Pound Weakens for Third Day as U.K. Inflation Rate Falls to Zero

The pound depreciated for a third day versus the euro as a report showing U.K. inflation dropped to zero in February underpinned the case for the Bank of England to keep interest rates at a record low.

Sterling fell against all of its 16 major peers, reaching the weakest level in a month versus Europe’s shared currency. The slowdown in inflation from 0.3 percent in January was sharper than economists had forecast and marked the first zero reading since 1989. The cost of living in the U.S. excluding food and fuel rose in February, separate data showed. Federal Reserve policy makers are looking for inflation to accelerate as they weigh the timing of the first rate increase since 2006.

“It certainly suggests there could be a delay in terms of the timing of the first Bank of England move relative to the Fed,” said Derek Halpenny, head of European markets research at Bank of Tokyo-Mitsubishi UFJ Ltd. in London. “Incorporating the potential for a longer delay in the U.K. will certainly have sterling in a downward path.”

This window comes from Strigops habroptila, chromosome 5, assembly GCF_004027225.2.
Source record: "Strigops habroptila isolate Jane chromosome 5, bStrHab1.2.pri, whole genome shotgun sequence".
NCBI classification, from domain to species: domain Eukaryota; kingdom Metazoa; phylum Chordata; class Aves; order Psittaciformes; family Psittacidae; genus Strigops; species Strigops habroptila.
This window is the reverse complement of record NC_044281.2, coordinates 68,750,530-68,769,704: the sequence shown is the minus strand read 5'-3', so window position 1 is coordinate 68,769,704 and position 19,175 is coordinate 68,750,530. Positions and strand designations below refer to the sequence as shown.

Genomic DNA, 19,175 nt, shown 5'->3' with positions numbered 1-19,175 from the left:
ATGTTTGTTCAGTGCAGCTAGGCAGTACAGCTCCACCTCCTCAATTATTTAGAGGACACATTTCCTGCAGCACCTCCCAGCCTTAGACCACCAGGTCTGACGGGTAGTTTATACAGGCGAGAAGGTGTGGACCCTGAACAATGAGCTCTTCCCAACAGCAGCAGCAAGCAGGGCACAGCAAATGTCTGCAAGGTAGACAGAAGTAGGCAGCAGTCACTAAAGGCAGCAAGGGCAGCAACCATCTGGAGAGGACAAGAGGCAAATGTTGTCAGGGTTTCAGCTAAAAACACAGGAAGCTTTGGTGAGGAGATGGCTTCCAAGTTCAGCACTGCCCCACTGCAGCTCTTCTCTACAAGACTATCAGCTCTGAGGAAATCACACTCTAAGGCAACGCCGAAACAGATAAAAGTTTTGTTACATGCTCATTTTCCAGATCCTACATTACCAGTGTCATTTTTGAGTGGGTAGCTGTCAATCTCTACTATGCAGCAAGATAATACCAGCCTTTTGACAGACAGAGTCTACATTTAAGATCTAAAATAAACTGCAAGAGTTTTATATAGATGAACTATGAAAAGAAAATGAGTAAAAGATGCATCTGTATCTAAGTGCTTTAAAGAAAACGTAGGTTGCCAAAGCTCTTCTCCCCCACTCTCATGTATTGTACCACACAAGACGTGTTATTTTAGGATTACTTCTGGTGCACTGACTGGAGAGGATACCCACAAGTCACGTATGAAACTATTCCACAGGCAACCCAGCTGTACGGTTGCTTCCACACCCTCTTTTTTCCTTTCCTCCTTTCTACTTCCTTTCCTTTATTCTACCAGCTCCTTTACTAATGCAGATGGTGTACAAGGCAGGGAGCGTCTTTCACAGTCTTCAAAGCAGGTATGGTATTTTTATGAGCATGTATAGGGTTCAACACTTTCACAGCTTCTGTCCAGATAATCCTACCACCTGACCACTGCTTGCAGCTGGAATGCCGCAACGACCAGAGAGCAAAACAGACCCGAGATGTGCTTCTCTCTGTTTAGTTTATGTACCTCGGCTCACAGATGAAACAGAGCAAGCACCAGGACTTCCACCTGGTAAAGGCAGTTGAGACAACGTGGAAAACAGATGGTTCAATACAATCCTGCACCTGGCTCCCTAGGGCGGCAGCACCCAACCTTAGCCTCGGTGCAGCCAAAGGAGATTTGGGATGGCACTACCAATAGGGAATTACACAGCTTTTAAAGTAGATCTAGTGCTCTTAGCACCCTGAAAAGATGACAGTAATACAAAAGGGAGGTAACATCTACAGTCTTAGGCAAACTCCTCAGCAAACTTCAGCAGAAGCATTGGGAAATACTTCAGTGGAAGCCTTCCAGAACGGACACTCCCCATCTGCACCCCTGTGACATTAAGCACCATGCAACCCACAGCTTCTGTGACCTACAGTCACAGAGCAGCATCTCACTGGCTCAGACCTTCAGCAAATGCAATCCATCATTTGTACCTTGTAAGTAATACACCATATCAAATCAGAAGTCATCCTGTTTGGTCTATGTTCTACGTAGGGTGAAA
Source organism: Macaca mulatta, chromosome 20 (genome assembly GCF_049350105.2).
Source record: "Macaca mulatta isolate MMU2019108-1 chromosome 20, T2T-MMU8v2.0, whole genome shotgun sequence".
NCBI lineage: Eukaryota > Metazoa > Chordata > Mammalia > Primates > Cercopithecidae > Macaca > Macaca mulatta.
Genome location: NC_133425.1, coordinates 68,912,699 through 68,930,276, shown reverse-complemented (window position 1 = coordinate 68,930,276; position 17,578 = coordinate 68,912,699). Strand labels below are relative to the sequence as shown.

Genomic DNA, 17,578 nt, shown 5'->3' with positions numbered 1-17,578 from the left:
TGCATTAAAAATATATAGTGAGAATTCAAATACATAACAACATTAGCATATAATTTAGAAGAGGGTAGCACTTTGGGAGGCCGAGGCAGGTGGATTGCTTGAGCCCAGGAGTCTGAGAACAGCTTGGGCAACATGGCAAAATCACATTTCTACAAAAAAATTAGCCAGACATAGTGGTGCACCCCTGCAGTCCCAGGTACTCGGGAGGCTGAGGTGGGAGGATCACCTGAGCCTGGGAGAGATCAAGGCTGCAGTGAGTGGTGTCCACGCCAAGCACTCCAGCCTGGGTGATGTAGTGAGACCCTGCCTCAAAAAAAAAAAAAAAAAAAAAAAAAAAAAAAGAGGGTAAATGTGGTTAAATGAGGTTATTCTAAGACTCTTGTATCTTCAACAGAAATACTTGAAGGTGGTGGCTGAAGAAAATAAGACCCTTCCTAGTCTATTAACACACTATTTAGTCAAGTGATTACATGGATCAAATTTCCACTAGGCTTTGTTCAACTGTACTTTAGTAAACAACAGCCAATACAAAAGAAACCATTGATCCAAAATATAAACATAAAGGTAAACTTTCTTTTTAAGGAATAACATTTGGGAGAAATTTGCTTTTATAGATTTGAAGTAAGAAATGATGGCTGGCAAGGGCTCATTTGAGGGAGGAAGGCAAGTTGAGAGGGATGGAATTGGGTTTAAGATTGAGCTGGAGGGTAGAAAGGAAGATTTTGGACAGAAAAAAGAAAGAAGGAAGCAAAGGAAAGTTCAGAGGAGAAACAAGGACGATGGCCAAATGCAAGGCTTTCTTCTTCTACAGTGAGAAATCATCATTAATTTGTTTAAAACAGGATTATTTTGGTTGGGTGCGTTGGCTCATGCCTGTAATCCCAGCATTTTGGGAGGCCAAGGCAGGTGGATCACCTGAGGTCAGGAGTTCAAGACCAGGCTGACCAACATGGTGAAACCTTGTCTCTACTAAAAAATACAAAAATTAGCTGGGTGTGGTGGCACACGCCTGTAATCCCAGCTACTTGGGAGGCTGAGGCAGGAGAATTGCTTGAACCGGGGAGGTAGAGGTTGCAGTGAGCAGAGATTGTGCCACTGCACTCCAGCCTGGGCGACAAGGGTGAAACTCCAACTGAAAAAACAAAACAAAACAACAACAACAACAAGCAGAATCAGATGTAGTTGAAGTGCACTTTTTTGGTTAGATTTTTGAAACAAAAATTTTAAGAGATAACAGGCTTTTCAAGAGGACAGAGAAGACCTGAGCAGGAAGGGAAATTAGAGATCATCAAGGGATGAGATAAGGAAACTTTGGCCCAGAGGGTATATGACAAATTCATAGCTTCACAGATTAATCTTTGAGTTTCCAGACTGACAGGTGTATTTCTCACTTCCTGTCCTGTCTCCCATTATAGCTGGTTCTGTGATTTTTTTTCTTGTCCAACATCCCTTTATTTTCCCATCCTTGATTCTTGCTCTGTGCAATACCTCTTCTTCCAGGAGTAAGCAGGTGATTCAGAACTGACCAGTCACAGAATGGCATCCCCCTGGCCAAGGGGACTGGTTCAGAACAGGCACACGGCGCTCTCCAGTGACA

The pound depreciated 0.3 percent to 73.41 pence per euro as of 4:15 p.m. London time and touched 73.72 pence, the weakest level since Feb. 23. Sterling fell 0.5 percent to $1.4871 after reaching $1.4635 on March 18, the lowest since June 2010.

BOE Governor Mark Carney said March 12 that the pound’s strength is reinforcing disinflationary pressure on the economy, even as he stuck to the view that inflation will pick up and officials should “look through” the current weakness.

Rate Decision

The BOE’s Monetary Policy Committee kept the benchmark interest rate at a record-low 0.5 percent on March 5. The key rate has been at that level since March 2009, and the last increase was in July 2007.

Investors aren’t fully pricing a 25 basis-point, or 0.25 percentage-point, increase in the BOE’s key interest rate until after May 2016, compared with February earlier this month, according to MPC-dated forward Sonia fixings data provided by ICAP Plc. That assumes the current four basis-point spread for Sonia fixings below the Bank Rate would return to zero once the BOE raises borrowing costs.

“It is difficult to argue why we should be raising rates,” Bill Blain, a London-based strategist at Mint Partners Ltd., said in an interview on Bloomberg Television’s “On The Move” with Jonathan Ferro. “We’ve got no inflationary threat. We still have very low wages, we still have a very low energy costs. We really are in a lower-for-longer scenario.”

U.K. government bonds halted a four-day advance, with the benchmark 10-year yield climbing from the lowest level in more than six weeks. The rate was little changed at 1.52 percent after earlier falling to 1.48 percent, the least since Feb. 5. The price of the 5 percent gilt due in March 2025 was 132.07 percent of face value.

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